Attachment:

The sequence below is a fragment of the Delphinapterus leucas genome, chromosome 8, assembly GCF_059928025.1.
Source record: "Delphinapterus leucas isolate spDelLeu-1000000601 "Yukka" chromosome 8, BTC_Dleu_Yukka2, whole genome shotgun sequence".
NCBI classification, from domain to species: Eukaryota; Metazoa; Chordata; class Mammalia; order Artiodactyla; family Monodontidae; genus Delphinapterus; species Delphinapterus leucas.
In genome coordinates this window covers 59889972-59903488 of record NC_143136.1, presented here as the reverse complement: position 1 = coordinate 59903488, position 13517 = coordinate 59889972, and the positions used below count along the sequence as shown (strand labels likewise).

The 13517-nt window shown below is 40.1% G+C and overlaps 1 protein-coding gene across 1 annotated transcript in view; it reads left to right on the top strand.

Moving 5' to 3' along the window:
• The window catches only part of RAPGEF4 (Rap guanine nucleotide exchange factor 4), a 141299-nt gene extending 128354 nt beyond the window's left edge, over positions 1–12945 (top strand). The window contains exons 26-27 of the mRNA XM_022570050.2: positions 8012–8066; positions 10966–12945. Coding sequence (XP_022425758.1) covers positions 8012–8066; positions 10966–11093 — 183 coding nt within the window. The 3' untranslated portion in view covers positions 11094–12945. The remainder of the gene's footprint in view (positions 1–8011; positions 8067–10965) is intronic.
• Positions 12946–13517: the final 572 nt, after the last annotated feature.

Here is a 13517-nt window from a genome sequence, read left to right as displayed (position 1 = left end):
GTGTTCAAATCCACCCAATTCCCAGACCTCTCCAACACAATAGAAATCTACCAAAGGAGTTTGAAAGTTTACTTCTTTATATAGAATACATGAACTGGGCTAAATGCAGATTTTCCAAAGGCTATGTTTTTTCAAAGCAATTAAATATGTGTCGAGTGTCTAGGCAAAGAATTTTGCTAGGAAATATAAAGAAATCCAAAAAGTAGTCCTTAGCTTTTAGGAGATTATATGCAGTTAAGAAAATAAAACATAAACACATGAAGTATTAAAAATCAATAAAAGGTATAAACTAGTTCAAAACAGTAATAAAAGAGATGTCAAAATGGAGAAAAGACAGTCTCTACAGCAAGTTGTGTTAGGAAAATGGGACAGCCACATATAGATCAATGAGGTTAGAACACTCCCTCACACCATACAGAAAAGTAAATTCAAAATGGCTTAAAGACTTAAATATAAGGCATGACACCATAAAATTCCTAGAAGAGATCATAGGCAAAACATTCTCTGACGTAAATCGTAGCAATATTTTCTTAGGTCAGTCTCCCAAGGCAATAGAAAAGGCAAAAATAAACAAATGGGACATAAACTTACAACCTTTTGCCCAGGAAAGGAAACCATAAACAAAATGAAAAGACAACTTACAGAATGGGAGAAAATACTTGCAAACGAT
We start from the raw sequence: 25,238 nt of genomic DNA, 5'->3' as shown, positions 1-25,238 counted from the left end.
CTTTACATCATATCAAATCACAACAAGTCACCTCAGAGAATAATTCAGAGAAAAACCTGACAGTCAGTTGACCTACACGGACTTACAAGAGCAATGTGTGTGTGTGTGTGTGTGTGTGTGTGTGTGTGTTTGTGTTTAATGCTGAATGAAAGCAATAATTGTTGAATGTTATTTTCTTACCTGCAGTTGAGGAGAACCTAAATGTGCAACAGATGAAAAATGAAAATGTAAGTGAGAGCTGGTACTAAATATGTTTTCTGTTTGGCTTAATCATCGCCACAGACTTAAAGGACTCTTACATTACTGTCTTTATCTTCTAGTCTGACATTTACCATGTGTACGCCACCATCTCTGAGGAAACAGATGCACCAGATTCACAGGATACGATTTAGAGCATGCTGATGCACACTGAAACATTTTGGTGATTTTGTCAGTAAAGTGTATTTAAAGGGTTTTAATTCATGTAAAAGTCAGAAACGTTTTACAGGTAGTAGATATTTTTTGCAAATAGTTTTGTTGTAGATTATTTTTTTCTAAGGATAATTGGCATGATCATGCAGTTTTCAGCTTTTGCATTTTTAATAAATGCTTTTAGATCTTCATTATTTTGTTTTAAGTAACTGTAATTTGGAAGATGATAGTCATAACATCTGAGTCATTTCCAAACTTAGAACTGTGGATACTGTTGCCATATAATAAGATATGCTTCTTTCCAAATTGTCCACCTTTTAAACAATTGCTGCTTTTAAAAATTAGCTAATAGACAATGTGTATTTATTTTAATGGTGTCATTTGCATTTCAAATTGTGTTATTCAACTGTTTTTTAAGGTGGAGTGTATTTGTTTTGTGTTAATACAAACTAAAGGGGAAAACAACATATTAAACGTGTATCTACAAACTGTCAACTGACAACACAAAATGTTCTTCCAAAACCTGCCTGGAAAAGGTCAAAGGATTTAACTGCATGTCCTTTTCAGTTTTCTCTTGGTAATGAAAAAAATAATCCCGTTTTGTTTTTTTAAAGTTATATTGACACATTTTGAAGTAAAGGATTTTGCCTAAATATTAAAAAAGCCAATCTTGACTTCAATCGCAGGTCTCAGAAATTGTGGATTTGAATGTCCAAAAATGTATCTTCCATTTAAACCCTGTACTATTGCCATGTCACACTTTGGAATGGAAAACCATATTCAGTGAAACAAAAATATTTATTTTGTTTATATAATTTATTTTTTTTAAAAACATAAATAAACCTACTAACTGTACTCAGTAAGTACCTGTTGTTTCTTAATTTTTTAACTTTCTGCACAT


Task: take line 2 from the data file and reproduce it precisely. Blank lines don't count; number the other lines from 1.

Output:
Source record: "Delphinapterus leucas isolate spDelLeu-1000000601 "Yukka" chromosome 8, BTC_Dleu_Yukka2, whole genome shotgun sequence".